Thule_ProRide-591_roof-mount_upright-bike-carrier_muddy-cx-downtube Thule_ProRide-591_roof-mount_upright-bike-carrier_downtube-clamp-detail

The large rubber coated jaws of the downtube clamp securely grip frames with round downtubes as small as 22mm and shaped downtubes up to 100mm deep (max round tube 80mm, max oval section of 80x100mm.) We’ve clamped a lot of bike on the roof and haven’t yet found one that didn’t feel secure. The jaws do a good job at not scratching the frames and don’t exert much clamping force on carbon tubes. But we would be reluctant to secure a really light carbon bike by clamping it in the middle of the downtube. If you have ever watched the bike on the roof of someone else’s car, it’s pretty shocking to see how much the bike moves around, and this oddly placed force is most likely not a good idea for superlight bikes. Our only issue with the clamp is that we have sometimes had to locally clean the down tube of muddy cross bikes when washing wasn’t possible at a race venue. Not cleaning the bike meant that we were very likely going to scratch the frame, although it still was attached to the rack securely.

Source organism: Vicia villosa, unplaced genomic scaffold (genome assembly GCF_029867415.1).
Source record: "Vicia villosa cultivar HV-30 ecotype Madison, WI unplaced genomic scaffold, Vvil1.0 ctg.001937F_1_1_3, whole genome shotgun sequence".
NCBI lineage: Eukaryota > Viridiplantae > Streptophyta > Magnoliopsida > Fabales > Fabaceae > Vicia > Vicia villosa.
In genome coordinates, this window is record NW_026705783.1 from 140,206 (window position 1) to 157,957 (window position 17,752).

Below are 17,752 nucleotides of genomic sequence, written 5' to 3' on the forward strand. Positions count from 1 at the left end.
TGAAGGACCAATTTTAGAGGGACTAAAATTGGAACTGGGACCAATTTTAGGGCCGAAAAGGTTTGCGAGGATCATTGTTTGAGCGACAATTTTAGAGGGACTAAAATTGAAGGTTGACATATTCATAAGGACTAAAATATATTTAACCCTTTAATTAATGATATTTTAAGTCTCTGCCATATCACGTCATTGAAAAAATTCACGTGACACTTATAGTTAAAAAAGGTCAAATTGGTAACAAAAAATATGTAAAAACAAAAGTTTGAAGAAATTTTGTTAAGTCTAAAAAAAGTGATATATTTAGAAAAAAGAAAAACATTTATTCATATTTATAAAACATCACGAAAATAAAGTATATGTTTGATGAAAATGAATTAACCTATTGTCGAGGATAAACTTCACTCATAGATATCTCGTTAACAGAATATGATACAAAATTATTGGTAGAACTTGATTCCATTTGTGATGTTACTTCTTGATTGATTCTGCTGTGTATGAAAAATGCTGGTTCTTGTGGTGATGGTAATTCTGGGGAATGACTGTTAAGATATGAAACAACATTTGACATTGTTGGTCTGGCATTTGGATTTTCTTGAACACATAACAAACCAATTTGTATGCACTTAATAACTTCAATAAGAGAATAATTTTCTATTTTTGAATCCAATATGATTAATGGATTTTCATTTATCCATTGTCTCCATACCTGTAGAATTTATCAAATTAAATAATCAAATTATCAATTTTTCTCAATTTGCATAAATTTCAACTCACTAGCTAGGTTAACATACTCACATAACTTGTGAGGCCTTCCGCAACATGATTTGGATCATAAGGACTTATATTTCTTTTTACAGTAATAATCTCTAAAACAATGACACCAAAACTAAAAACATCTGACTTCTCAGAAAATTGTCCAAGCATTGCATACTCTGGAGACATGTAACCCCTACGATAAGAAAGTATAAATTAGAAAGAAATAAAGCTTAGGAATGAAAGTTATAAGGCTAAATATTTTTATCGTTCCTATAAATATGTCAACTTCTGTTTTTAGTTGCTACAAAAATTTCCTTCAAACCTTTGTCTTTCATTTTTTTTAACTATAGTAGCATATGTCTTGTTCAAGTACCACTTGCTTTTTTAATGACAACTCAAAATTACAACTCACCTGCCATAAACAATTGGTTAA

Thule_ProRide-591_roof-mount_upright-bike-carrier_wheel-strap Thule_ProRide-591_roof-mount_upright-bike-carrier_rear-clamp-detail


The ProRide uses the same quick-release adjustable straps as other Thule roof racks to hold the wheels securely in place, and keep the bike stable at speed. While it works perfectly well for the rear wheel of a fork mount carrier, the front wheel of the bike on this rack is free to rotate a bit. So really tight clamping is needed on the front wheel, otherwise you’ll end up with the wheel shaking back and forth at speed, especially if you get in the turbulent wake of a big truck. While it hasn’t been too noticeable on most occasions, we have taken to cinching a toestrap through the front wheel and downtube when any real extended highway driving is planned.